South Park Self

immune to your consultations

Well, that was Hellweek, that was. The first week of term is the space in which students are allowed to madly change their minds about their course sign-ups, which means that they're dropping and adding them in all directions. With one hand I construct the schedule of team of about 30 advisors running all-day curriculum-change advice sessions carefully tuned to the erratic and unlikely sine waves of student arrival, while with the other I wrangle said advisors in their adherence to said schedule, since they're almost as erratic and unlikely as students. With one foot I pat them gently on the head in passing to reassure them on their reading of the rules or untangle particularly knotty issues for them. With the other foot I attempt to fend off the stream of students sent up to my office having baffled their advisors beyond the point of recovery, and distentangle their tangled curricula with my nose, eyebrows and sheer power of will. With my honed administrative laser glare I scorch the secondary stream of students demanding arcane and impossible concessions.

This year I have had to grow an entirely new set of tentacles in order to deal simultaneously with the 50-odd students we are forcibly decanting into an extended version of the degree, comprising an extra year and spread-out course load; these have been struggling, distressed and frightened youngsters who have needed extremely gentle and empathetic handling. They have mostly been pathetically grateful for the attention, reassurance and offer of a way out of their difficulties and a bit of a lessening of pressure, but all that empathy is exceptionally draining. On the upside it's also extremely rewarding, and it's probably the warm glow of gosh-I'm-really-helping-these-kids which has reduced to two the number of students I completely eviscerated over the course of the week, both of whom damned well deserved it. (Pro tip: if you turn up with a blank form, no transcript, no good reason and a hopeful grin ten minutes after the advisors have left at the end of the last session of the last possible day for making changes, you will be righteously shredded and will obtain the desired signature only at the cost of leaving my office pale and shaking. I consider this to be a public service offered to students in the spirit of preparing them for Real Life, TM, by demonstrating that they can't, in fact, pretend that the rules don't apply to them.)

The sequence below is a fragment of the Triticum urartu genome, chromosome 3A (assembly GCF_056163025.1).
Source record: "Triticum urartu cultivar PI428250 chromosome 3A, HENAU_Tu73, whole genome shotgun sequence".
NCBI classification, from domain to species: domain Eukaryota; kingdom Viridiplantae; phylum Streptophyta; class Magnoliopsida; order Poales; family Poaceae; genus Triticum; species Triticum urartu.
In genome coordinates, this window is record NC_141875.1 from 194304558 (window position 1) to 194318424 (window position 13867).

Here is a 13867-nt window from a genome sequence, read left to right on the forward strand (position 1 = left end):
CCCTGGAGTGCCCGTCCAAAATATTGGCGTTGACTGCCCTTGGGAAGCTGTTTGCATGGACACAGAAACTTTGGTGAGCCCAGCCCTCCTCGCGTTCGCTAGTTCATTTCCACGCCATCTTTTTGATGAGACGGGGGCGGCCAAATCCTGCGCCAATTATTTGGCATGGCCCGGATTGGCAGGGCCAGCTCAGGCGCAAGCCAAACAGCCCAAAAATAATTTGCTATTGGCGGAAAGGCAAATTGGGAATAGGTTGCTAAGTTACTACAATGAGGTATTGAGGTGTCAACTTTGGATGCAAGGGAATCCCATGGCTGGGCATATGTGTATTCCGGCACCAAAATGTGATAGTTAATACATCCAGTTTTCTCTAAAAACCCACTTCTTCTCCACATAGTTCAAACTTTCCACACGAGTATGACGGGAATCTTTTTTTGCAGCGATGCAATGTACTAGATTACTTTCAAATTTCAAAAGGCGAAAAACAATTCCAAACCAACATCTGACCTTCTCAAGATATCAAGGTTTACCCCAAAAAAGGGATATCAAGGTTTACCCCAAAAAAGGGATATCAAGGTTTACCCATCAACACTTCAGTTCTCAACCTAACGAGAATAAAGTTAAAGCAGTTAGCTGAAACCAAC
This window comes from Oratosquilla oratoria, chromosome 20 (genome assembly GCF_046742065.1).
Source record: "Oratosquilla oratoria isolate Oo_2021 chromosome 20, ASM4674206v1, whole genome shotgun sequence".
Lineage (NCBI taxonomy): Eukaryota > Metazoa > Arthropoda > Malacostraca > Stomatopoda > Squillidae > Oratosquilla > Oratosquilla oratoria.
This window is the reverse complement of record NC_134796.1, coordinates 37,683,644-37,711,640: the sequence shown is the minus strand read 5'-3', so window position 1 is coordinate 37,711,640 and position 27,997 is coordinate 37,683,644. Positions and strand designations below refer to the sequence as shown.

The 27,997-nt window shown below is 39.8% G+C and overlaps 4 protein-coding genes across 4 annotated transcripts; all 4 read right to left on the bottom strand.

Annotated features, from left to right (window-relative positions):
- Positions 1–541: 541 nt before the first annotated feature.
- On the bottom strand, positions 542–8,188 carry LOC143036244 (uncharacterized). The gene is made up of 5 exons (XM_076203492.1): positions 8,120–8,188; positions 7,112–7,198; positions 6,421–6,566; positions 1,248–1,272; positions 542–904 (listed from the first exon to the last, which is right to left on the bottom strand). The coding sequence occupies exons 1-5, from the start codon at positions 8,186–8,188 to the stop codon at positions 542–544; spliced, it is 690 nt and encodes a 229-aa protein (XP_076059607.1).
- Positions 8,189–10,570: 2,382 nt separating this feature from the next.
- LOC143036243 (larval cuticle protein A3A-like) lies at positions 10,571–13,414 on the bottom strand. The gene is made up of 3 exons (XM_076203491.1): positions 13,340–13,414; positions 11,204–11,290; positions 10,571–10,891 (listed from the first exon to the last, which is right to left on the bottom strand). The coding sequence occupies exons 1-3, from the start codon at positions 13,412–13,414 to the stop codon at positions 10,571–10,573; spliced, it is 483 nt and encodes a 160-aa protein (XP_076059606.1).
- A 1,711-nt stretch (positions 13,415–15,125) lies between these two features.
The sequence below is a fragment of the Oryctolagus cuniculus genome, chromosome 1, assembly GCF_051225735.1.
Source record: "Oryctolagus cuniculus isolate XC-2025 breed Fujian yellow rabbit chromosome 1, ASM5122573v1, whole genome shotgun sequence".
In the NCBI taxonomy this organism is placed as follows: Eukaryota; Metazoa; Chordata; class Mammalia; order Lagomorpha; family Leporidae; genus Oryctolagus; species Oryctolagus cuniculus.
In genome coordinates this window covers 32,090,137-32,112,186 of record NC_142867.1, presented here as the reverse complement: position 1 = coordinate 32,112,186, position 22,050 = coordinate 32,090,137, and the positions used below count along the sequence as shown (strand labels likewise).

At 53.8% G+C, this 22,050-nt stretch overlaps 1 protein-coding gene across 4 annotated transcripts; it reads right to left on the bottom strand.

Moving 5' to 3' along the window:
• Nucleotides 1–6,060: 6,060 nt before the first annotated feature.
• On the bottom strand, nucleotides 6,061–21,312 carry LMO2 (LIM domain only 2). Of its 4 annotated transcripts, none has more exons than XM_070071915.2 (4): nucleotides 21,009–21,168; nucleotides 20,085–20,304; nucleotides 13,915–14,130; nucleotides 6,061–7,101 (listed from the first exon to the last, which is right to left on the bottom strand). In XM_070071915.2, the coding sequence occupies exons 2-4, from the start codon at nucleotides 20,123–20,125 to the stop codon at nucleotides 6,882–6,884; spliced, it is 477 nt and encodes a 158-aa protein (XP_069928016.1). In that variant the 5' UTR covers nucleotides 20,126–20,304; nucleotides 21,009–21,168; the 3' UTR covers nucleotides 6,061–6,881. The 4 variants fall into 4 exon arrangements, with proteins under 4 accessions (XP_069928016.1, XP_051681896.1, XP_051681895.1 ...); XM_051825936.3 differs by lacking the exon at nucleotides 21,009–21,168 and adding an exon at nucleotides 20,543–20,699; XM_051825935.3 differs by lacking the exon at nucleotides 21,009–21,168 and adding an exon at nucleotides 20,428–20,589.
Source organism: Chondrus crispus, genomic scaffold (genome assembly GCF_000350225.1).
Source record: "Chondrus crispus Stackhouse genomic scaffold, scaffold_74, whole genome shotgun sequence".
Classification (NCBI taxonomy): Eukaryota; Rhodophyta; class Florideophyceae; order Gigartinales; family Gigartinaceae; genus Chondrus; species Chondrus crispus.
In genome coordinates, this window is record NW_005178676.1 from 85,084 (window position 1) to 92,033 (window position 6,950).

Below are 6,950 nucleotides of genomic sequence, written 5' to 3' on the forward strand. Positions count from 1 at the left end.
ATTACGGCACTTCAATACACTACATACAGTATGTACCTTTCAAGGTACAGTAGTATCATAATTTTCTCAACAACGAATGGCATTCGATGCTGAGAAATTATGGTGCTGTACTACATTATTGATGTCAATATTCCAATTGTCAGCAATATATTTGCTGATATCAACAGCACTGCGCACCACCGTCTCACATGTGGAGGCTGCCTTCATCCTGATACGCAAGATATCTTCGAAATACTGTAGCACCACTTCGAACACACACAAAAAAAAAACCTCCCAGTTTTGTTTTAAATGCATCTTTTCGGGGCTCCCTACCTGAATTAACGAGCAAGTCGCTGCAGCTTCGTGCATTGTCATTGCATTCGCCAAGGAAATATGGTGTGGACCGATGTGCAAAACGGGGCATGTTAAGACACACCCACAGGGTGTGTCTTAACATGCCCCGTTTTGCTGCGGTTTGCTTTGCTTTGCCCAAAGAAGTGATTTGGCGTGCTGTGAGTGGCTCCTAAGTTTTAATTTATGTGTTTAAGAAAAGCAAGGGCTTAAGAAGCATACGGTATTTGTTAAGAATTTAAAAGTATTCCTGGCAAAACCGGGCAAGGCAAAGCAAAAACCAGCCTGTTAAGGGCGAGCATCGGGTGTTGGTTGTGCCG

Despite its bi-annual reconstitution of me as a whirling and multi-limbed creature, this session has gone surprisingly smoothly, a fact I attribute to my increasingly experienced and wily pandering to the complex, structured gods of administrivia. My inner jack-booted fascist appreciates the exercise, and is getting really good at this. The week has, however, spat me out the other end in full fatigue resurgence, which means I'm glandular and basically buggered, waking up in the morning with the all-over aching bodily languor more usually the product of a full day's physical labour. Fortunately I have a Lovely Boss, who doesn't turn a hair when I wander into her office and inform her I'll be fleeing campus a bit earlier than usual for the rest of the week, to work gently from home on various catch-up administrative tasks. She has a marvellous way of simply taking for granted that of course I'll do that if that's what I need to do. Fortunately the Dean is apparently ecstatic at how well Hellweek went, so I may be thought to have earned this. Damned straight.


Subject line quote from Bowie's "Ch-ch-ch-changes", possibly the Hellweek anthem. "And these children that you spit on / As they try to change their worlds / Are immune to your consultations / They're quite aware of what they're going through." Disclaimer: I never actually spit on students.